Ontario aims to improve enforcement and education to ensure all new worker rights under its plan for Fair Workplaces and Better Jobs are followed.
This plan includes raising the minimum wage, ensuring part-time workers are paid the same hourly wage as full-time workers, introducing paid sick days for every worker, and providing at least three weeks' vacation after five years with the same employer.
To ensure enforcement of enhanced worker rights, Ontario is:
- Hiring up to 175 additional employment standards officers to enforce employment standards.
- Launching a program to educate both businesses and employees about their rights and obligations under Ontario's employment standards laws.
- Increasing penalties issued by employment standards officers to non-compliant employers from $250, $500 and $1,000 to $350, $700 and $1,500, respectively, for the first, second and third (or subsequent) contravention of the Employment Standards Act within a three-year period.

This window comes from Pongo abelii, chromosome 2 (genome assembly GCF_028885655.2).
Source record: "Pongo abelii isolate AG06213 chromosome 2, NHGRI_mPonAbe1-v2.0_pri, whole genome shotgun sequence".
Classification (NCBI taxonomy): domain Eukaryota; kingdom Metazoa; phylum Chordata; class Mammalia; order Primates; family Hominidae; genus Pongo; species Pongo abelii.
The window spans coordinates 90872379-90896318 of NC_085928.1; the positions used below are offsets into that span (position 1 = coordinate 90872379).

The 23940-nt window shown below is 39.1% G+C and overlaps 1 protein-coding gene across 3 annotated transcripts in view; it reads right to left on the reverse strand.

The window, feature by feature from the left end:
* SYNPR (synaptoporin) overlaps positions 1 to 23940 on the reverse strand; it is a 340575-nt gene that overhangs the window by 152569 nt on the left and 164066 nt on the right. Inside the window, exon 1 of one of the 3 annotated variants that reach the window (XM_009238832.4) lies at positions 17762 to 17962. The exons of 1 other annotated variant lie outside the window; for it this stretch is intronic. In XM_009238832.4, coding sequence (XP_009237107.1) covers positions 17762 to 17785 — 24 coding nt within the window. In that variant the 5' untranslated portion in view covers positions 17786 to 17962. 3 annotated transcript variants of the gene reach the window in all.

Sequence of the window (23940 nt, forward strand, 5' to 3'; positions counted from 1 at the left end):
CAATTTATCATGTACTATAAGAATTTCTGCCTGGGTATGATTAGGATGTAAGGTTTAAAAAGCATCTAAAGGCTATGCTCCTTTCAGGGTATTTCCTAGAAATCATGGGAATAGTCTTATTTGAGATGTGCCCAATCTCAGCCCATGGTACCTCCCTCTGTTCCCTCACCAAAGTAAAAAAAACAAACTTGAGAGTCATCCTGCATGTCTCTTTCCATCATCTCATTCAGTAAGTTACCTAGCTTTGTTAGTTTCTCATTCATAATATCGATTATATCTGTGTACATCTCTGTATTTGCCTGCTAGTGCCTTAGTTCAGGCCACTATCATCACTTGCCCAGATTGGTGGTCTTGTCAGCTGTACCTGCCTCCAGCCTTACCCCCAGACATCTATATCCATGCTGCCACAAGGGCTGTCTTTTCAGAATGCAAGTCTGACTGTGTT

- Introducing new ways to ensure enforcement of penalties against employers who refuse to pay employees, including the ability to issue warrants and register liens on personal property.
- Publishing names of employers that don't meet employment standards, including a date and description of the contravention and the penalty.
- Ontario is investing $500,000 in the Employment Standards Training and Education Program.
- The Fair Workplaces, Better Jobs Act, 2017 responds to the final report of the Changing Workplaces Review. It was the first-ever independent review of both the Employment Standards Act, 2000 and Labour Relations Act, 1995.
- The report estimated that more than 30 per cent of Ontario workers were in precarious work in 2014. In 2016, the median hourly wage was $13 for part-time workers and $24.73 for full-time workers. Over the past 30 years, part-time work has grown to represent nearly 20 per cent of total employment.
- Studies show that a higher minimum wage results in less employee turnover, which increases business productivity.